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Angela Dix, Head of International Education and Communication at Parkside Community College reflects on approaches to engaging young people in primary schools with the study of Ancient Greek
Parkside Community College is a state non-selective comprehensive school for pupils from 11-19, situated in the heart of Cambridge. It has taught Latin for a number of years, but has only more recently offered Ancient Greek to interested students. Both Latin and Greek are taught off the curriculum with all the advantages and disadvantages that brings.
In the last few years, I have been using outreach to our local primary schools as a way to increase interest in the Classics before the students arrive in Year 7. By meeting pupils before they come to secondary school I can inspire them with my enthusiasm so when I start to visit classes in September to drum up interest for Latin and Greek they know what to expect, both from me as a teacher and the subjects, as well as understanding and the age old ‘reasons why you should study Classics’. We offer so many extra-curricular activities, and children generally are very busy after school, that I am in competition to gain their interest and commitment. Plus it is very gratifying to hear ‘Salve!’ ringing across the playground when a student recognises you from their primary school. This year I had forty-two students start Latin as a direct result of my promotional activities.
Last autumn I agreed to change the focus of my outreach as Classics for All was supporting the provision of Ancient Greek in my school in a variety of ways, one of which was to trial using Charlie Andrew’s ‘Maximum Greek’ scheme. Charlie has created a website full of lessons and resources to make teaching Greek in primary schools a possibility. She has created fun characters based on mythology to introduce each lesson which has a lovely mix of language and culture, taught through games and more traditional worksheet activities. Teaching Greek with many of the textbooks on the market at the moment is a dry and dusty activity which has little appeal for the majority of a primary school class.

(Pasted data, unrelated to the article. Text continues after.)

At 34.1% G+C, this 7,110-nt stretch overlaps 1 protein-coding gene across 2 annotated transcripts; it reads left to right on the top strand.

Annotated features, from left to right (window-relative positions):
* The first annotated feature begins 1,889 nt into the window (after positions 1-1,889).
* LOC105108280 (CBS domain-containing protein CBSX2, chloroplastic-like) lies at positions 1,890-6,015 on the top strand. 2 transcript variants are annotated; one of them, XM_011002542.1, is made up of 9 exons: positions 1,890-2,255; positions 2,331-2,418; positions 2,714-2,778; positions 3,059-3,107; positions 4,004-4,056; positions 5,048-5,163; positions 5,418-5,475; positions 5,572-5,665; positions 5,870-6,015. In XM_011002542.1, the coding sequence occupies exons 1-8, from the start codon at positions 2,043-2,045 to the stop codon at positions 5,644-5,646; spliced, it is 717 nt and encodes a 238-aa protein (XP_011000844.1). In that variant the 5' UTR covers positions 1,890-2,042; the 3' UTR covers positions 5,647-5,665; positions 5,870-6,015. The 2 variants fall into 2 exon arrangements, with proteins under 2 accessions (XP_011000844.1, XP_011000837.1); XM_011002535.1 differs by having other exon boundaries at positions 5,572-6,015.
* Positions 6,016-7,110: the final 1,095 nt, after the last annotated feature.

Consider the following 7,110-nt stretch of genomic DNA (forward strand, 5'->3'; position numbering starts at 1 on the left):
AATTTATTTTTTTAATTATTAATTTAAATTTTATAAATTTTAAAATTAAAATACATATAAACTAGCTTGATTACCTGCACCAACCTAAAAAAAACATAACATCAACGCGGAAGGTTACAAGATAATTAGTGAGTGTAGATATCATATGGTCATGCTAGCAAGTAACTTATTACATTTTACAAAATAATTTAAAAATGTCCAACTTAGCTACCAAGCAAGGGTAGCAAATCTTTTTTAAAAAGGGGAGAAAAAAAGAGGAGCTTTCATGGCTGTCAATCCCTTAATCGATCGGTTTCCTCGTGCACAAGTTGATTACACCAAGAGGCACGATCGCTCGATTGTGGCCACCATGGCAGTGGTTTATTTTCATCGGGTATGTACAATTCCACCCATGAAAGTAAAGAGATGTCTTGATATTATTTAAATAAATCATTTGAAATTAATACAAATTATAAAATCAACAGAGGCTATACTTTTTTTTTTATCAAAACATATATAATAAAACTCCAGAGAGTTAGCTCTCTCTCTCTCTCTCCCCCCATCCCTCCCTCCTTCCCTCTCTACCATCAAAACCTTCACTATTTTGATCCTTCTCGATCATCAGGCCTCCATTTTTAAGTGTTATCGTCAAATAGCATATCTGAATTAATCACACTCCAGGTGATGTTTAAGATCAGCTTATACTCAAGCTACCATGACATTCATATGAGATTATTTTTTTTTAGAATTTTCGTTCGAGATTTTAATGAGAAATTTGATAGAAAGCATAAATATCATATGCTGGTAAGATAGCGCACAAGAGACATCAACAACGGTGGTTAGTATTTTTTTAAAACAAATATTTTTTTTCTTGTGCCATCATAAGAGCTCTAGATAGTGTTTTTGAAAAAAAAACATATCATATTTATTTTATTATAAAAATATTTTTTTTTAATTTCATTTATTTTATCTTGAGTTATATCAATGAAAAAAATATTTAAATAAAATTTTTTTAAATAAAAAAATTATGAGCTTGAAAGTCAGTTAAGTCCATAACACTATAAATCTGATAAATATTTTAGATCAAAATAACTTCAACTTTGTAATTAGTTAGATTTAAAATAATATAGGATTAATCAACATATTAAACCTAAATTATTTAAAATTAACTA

I worked with four separate classes over the course of the year and the over-riding reaction was of enjoyment, engagement and thirst to learn more. As we all know, children are capable of learning a wide range of subjects and skills, we just have to find ways to make learning Ancient Greek as appealing as the more traditional subjects. The children were fascinated by the links between Greek and their own languages – and very often EAL (English as an Additional Language) students found themselves excelling through having a knowledge of a similar alphabet system or knowing cognates. Feedback questionnaires given at the end of the 10/12 weeks with each class were overwhelmingly positive with many students wanting to do more and even asking for homework! During the year I was also able to introduce two PGCE students to teaching Greek through this scheme, and hopefully they will introduce it in their new posts. I hope that the school sessions will have a positive effect on recruitment to Greek this September, we will just have to wait and see!